It’s great to see two of Unitec’s Environmental and Animal Sciences researchers getting media attention for their fantastic work.
Andrew Veale‘s research caught the attention of NZ Herald science reporter Jamie Morton, who quizzed Andrew on the fascinating history of one of NZ’s least-wanted critters: the mouse.
The story quotes Veale, co-author of a new study just published in scientific journal Royal Society Open Science, as saying, “These mice are, like its people, diverse, with whakapapa tracing across the globe [see image above]… Traces of this ancestry can be uncovered from the DNA of the mice now living here, and from this information we can tell an amazing story of colonisation, invasion, replacement, and population mixing.” Read the full story.
Dr Mark Large talked to Graeme Hill, of Radio Live’s Weekend Variety Wireless, about his research on the stomata of karaka trees. These small holes on leaves control how much carbon dioxide goes in and out of a plant, and can tell us a lot about the changing levels of CO2 in our atmosphere over time.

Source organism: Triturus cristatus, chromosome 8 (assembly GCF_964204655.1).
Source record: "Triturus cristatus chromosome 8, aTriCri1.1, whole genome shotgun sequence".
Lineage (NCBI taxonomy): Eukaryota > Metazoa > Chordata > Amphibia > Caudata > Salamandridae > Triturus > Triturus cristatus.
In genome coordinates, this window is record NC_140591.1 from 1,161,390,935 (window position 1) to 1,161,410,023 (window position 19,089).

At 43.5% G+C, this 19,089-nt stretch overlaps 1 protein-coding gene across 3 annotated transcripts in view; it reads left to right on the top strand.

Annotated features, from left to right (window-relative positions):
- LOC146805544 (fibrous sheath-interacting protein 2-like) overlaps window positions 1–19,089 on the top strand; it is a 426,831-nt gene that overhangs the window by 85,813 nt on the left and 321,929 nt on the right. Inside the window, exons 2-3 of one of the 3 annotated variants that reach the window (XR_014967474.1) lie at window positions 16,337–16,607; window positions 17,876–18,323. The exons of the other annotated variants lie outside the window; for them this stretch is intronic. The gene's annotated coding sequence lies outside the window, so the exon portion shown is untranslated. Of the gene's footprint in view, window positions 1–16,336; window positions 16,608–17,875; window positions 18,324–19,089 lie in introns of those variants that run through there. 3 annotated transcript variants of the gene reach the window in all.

During the study, Large worked with Ewen Cameron, the herbarium curator at Auckland Museum, to take casts from karaka leaves gathered by Joseph Banks and Daniel Solander during their 1769-70 expedition to New Zealand with Captain Cook. It’s a telling example of how researchers can never predict how their work will be relevant in the future! Listen to the interview.
Find out more about study or research collaboration opportunities with Unitec’s Environmental and Animal Sciences Practice Pathway.